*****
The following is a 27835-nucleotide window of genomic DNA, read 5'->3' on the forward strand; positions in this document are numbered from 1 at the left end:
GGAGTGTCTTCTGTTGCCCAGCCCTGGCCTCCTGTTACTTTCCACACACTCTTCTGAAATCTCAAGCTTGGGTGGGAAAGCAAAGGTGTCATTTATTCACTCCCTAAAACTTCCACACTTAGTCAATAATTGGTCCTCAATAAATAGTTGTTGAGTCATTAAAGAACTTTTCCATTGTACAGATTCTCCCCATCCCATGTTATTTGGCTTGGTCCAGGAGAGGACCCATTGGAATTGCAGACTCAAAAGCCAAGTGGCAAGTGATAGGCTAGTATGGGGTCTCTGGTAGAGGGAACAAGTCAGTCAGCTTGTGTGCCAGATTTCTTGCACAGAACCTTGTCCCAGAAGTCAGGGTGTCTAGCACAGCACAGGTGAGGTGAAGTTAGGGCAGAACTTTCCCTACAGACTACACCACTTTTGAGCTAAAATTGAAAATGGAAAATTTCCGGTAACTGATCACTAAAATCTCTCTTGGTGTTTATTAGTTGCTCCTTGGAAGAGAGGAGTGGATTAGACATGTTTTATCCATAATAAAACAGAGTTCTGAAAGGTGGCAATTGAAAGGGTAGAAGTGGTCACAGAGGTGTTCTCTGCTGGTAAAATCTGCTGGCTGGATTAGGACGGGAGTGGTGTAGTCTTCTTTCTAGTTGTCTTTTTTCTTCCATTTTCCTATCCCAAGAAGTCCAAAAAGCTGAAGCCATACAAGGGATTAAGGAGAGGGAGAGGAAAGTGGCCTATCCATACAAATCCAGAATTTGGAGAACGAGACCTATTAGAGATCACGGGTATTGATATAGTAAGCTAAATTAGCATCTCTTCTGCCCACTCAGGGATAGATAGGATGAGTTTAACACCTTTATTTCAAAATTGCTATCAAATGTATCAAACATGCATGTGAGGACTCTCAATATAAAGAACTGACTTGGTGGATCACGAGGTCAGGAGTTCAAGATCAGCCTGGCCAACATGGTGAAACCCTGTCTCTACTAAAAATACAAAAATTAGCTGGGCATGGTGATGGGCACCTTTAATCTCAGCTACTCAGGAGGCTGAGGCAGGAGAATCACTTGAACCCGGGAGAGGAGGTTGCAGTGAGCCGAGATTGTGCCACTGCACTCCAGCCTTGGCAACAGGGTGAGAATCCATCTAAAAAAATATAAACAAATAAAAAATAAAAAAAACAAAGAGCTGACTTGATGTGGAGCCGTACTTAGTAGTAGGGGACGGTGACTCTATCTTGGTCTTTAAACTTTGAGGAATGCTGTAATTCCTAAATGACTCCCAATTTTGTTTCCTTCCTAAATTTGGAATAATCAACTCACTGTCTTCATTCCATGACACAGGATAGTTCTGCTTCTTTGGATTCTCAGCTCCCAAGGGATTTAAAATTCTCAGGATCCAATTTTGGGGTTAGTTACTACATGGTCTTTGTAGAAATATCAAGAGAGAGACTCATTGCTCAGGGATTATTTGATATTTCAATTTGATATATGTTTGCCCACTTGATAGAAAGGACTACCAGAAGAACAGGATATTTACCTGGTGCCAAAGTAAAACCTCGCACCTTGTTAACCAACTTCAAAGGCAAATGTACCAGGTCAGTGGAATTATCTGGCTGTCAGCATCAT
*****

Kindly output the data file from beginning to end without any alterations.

The following is a 27835-nucleotide window of genomic DNA, read 5'->3' on the forward strand; positions in this document are numbered from 1 at the left end:
GGAGTGTCTTCTGTTGCCCAGCCCTGGCCTCCTGTTACTTTCCACACACTCTTCTGAAATCTCAAGCTTGGGTGGGAAAGCAAAGGTGTCATTTATTCACTCCCTAAAACTTCCACACTTAGTCAATAATTGGTCCTCAATAAATAGTTGTTGAGTCATTAAAGAACTTTTCCATTGTACAGATTCTCCCCATCCCATGTTATTTGGCTTGGTCCAGGAGAGGACCCATTGGAATTGCAGACTCAAAAGCCAAGTGGCAAGTGATAGGCTAGTATGGGGTCTCTGGTAGAGGGAACAAGTCAGTCAGCTTGTGTGCCAGATTTCTTGCACAGAACCTTGTCCCAGAAGTCAGGGTGTCTAGCACAGCACAGGTGAGGTGAAGTTAGGGCAGAACTTTCCCTACAGACTACACCACTTTTGAGCTAAAATTGAAAATGGAAAATTTCCGGTAACTGATCACTAAAATCTCTCTTGGTGTTTATTAGTTGCTCCTTGGAAGAGAGGAGTGGATTAGACATGTTTTATCCATAATAAAACAGAGTTCTGAAAGGTGGCAATTGAAAGGGTAGAAGTGGTCACAGAGGTGTTCTCTGCTGGTAAAATCTGCTGGCTGGATTAGGACGGGAGTGGTGTAGTCTTCTTTCTAGTTGTCTTTTTTCTTCCATTTTCCTATCCCAAGAAGTCCAAAAAGCTGAAGCCATACAAGGGATTAAGGAGAGGGAGAGGAAAGTGGCCTATCCATACAAATCCAGAATTTGGAGAACGAGACCTATTAGAGATCACGGGTATTGATATAGTAAGCTAAATTAGCATCTCTTCTGCCCACTCAGGGATAGATAGGATGAGTTTAACACCTTTATTTCAAAATTGCTATCAAATGTATCAAACATGCATGTGAGGACTCTCAATATAAAGAACTGACTTGGTGGATCACGAGGTCAGGAGTTCAAGATCAGCCTGGCCAACATGGTGAAACCCTGTCTCTACTAAAAATACAAAAATTAGCTGGGCATGGTGATGGGCACCTTTAATCTCAGCTACTCAGGAGGCTGAGGCAGGAGAATCACTTGAACCCGGGAGAGGAGGTTGCAGTGAGCCGAGATTGTGCCACTGCACTCCAGCCTTGGCAACAGGGTGAGAATCCATCTAAAAAAATATAAACAAATAAAAAATAAAAAAAACAAAGAGCTGACTTGATGTGGAGCCGTACTTAGTAGTAGGGGACGGTGACTCTATCTTGGTCTTTAAACTTTGAGGAATGCTGTAATTCCTAAATGACTCCCAATTTTGTTTCCTTCCTAAATTTGGAATAATCAACTCACTGTCTTCATTCCATGACACAGGATAGTTCTGCTTCTTTGGATTCTCAGCTCCCAAGGGATTTAAAATTCTCAGGATCCAATTTTGGGGTTAGTTACTACATGGTCTTTGTAGAAATATCAAGAGAGAGACTCATTGCTCAGGGATTATTTGATATTTCAATTTGATATATGTTTGCCCACTTGATAGAAAGGACTACCAGAAGAACAGGATATTTACCTGGTGCCAAAGTAAAACCTCGCACCTTGTTAACCAACTTCAAAGGCAAATGTACCAGGTCAGTGGAATTATCTGGCTGTCAGCATCAT